... In addition to their use as food spice, Z. zanthoxyloides and L. multiflora were also attributed stimulating effects on milk production in nursing women. This corroborates previous findings of Segnon and Achigan-Dako [70] and Atanasso et al. [71] who reported the same uses for Z. zanthoxyloides and L. multiflora respectively. ...
Poster
In recent decades, wild spices (WS) have been increasingly studied for their flavor-enhancement characteristics and their medicinal properties. In Benin, many spices used daily for medicine, food and ceremony are gathered from the wild. But so far, little attempt has been made for their domestication and cultivation. Consequently, many WS are being extinct due to overexploitation and habitat loss. This study investigated the diversity of the wild spices as well as it ecological drivers, and document the associated traditional knowledge for their valuation, sustainable management and conservation in the Sudano-Guinean zone of Benin. Data were collected during field expeditions and using semi-structured interviews in ten localities across three phytodistricts. Occurrence data were recorded in the field and from Global Biodiversity Information Facility database. Species richness and Shannon’s diversity index were estimated using species accumulation curves and based on presence-absence data obtained from semi-structured interviews. Species distribution and richness were then mapped, and their driving forces identified using conditional inference trees. Use-report and Cultural importance index were used along with a Generalized linear model to test for differences in traditional knowledge. Priority WS were identified using an approach combining eight criteria in four prioritization methods. Fourteen species, belonging to 12 genera and 9 families were inventoried. The most prominent families were Zingiberaceae (21.43%), Annonaceae (21.43%) and Rutaceae (14.29%). The species were unequally distributed and several spice-rich areas were identified. More than 200 specific uses were reported, with Tchabè people holding the greatest level of knowledge (70 uses; UR=5.70±0.33). The most culturally important spices differed among sociolinguistic groups. Overall, people perceived WS as declining due to agriculture, grazing and drought. Eight species were identified as of highest priority for conservation: Aframomum alboviolaceum, A. angustifolium, A. melegueta, Lippia multiflora, Monodora tenuifolia, Securidaca longipedunculata, Xylopia aethiopica and Zanthoxylum zanthoxyloides. This study provides basic data to engage conservation and domestication actions for WS in Benin. Priority species could be integrated into home gardens and traditional agroforestry systems in particular for sustainable management. However, for this to be effective, further research should be engaged on morphological and genetic diversity, and propagation methods of those spices.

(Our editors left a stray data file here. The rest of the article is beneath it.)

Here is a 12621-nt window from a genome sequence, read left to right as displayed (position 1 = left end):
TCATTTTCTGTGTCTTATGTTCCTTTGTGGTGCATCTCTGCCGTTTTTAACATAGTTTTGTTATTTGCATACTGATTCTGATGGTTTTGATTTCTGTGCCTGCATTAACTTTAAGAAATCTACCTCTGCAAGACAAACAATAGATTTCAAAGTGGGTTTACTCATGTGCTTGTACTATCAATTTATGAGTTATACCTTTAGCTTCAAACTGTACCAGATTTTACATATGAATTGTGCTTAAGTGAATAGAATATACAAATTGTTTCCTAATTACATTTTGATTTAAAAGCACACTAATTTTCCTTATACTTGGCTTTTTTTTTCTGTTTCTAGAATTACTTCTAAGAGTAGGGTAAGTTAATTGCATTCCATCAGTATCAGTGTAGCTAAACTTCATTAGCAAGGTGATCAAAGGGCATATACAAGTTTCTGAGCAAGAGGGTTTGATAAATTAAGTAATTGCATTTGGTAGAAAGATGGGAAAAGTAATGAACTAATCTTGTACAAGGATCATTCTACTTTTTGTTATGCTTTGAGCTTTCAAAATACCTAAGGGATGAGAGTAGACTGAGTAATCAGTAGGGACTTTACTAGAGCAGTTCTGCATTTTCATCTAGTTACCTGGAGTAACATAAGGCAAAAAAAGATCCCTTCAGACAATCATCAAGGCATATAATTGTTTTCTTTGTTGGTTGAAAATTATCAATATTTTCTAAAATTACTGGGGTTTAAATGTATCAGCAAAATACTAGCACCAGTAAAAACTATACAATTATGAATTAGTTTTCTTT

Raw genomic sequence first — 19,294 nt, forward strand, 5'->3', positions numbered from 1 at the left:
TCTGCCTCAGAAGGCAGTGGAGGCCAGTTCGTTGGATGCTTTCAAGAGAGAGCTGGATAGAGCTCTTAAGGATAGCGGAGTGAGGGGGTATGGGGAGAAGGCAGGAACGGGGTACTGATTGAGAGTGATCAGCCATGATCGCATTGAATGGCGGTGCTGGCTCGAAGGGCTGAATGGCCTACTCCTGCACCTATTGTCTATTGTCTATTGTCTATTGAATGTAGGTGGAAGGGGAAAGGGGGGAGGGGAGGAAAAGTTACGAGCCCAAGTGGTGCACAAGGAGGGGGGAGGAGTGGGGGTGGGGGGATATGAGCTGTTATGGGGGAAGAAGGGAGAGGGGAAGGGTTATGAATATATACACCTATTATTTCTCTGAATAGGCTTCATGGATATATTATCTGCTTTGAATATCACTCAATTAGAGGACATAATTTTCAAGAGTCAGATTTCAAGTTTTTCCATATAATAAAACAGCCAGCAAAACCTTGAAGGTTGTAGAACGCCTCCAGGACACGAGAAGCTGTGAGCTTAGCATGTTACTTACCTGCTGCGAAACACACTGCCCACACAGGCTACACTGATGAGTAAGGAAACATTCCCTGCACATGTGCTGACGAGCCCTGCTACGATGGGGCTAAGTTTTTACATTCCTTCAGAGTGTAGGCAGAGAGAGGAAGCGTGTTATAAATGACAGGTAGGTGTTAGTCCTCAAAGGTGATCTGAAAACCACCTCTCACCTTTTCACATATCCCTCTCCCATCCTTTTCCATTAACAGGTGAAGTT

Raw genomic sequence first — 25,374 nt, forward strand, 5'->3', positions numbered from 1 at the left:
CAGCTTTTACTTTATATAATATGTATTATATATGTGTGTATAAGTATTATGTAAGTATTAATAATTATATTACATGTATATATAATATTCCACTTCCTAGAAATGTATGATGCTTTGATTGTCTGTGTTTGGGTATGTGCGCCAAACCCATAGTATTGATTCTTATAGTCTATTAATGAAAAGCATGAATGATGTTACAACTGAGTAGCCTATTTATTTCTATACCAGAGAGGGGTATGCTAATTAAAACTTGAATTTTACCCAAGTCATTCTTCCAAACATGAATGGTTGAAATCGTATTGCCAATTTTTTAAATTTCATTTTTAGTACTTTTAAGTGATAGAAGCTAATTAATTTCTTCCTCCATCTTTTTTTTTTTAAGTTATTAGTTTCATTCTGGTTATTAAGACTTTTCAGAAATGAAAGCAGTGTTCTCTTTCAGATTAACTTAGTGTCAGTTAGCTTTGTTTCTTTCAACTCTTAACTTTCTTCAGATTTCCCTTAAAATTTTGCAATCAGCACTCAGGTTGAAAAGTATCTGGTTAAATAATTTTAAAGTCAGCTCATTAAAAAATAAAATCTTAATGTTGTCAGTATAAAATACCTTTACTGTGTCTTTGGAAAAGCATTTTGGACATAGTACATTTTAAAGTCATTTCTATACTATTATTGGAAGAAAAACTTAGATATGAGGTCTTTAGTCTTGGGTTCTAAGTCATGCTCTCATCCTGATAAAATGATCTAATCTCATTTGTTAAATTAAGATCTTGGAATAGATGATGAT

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The methods of cowpea storage using biopesticides, without risk to human health and the environment, could be an alternative in the fight against pests. The leaves of savanna tea (Lippia multiflora Moldenke) were tested for their antifungal properties, anti-pest infestations on stocks of cereals and legumes. Thus, the evolution of aflatoxins (B1, B2, G1 and G2) during the storage of cowpea (Vigna unguiculata L Walp) in PICS bags containing a biopesticide was studied. The risk of exposure associated with the consumption of cowpea was also studied. The results show the presence of total aflatoxins in 29.41% of the samples, with 8.82% of aflatoxin B1 at levels above the reference values. PICS bags ensure a longer shelf as control polypropylene bags. Adding Lipppia multiflora makes this even more effective conservation and allows the preservation of the health quality of cowpea to 8 months. The risk of aflatoxin exposure is lower when cowpeas stored in PICS bags with biopesticide that when stored in PICS bags without biopesticide or polypropylene bags. Keywords: Cowpea, aflatoxins daily intake, PICS bags, storage with biopesticides